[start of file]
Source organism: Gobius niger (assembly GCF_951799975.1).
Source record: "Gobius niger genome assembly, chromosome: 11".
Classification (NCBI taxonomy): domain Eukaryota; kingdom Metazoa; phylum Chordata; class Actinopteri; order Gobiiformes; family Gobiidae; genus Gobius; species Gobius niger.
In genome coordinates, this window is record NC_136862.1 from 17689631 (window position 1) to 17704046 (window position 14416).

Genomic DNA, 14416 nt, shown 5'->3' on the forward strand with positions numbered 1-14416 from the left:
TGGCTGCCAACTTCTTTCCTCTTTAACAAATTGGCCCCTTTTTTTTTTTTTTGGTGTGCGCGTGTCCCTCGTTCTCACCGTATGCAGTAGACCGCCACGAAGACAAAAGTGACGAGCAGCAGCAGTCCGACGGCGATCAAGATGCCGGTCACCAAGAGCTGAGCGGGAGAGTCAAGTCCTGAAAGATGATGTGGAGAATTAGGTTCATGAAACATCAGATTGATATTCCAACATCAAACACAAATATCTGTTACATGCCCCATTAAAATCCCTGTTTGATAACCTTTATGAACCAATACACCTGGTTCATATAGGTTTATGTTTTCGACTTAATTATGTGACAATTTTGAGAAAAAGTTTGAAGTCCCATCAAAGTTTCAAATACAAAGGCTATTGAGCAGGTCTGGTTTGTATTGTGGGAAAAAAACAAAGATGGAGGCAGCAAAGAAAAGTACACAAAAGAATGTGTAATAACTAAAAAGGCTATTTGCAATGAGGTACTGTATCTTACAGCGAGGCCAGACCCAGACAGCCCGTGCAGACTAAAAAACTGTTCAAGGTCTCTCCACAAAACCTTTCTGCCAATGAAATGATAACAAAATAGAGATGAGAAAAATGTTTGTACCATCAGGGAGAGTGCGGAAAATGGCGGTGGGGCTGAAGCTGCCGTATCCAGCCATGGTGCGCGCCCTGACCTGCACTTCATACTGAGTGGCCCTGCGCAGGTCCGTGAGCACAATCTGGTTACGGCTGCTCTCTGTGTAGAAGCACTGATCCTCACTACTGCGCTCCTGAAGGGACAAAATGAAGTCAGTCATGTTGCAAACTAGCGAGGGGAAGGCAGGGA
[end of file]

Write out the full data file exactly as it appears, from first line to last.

Source organism: Gobius niger (assembly GCF_951799975.1).
Source record: "Gobius niger genome assembly, chromosome: 11".
Classification (NCBI taxonomy): domain Eukaryota; kingdom Metazoa; phylum Chordata; class Actinopteri; order Gobiiformes; family Gobiidae; genus Gobius; species Gobius niger.
In genome coordinates, this window is record NC_136862.1 from 17689631 (window position 1) to 17704046 (window position 14416).

Genomic DNA, 14416 nt, shown 5'->3' on the forward strand with positions numbered 1-14416 from the left:
TGGCTGCCAACTTCTTTCCTCTTTAACAAATTGGCCCCTTTTTTTTTTTTTTGGTGTGCGCGTGTCCCTCGTTCTCACCGTATGCAGTAGACCGCCACGAAGACAAAAGTGACGAGCAGCAGCAGTCCGACGGCGATCAAGATGCCGGTCACCAAGAGCTGAGCGGGAGAGTCAAGTCCTGAAAGATGATGTGGAGAATTAGGTTCATGAAACATCAGATTGATATTCCAACATCAAACACAAATATCTGTTACATGCCCCATTAAAATCCCTGTTTGATAACCTTTATGAACCAATACACCTGGTTCATATAGGTTTATGTTTTCGACTTAATTATGTGACAATTTTGAGAAAAAGTTTGAAGTCCCATCAAAGTTTCAAATACAAAGGCTATTGAGCAGGTCTGGTTTGTATTGTGGGAAAAAAACAAAGATGGAGGCAGCAAAGAAAAGTACACAAAAGAATGTGTAATAACTAAAAAGGCTATTTGCAATGAGGTACTGTATCTTACAGCGAGGCCAGACCCAGACAGCCCGTGCAGACTAAAAAACTGTTCAAGGTCTCTCCACAAAACCTTTCTGCCAATGAAATGATAACAAAATAGAGATGAGAAAAATGTTTGTACCATCAGGGAGAGTGCGGAAAATGGCGGTGGGGCTGAAGCTGCCGTATCCAGCCATGGTGCGCGCCCTGACCTGCACTTCATACTGAGTGGCCCTGCGCAGGTCCGTGAGCACAATCTGGTTACGGCTGCTCTCTGTGTAGAAGCACTGATCCTCACTACTGCGCTCCTGAAGGGACAAAATGAAGTCAGTCATGTTGCAAACTAGCGAGGGGAAGGCAGGGA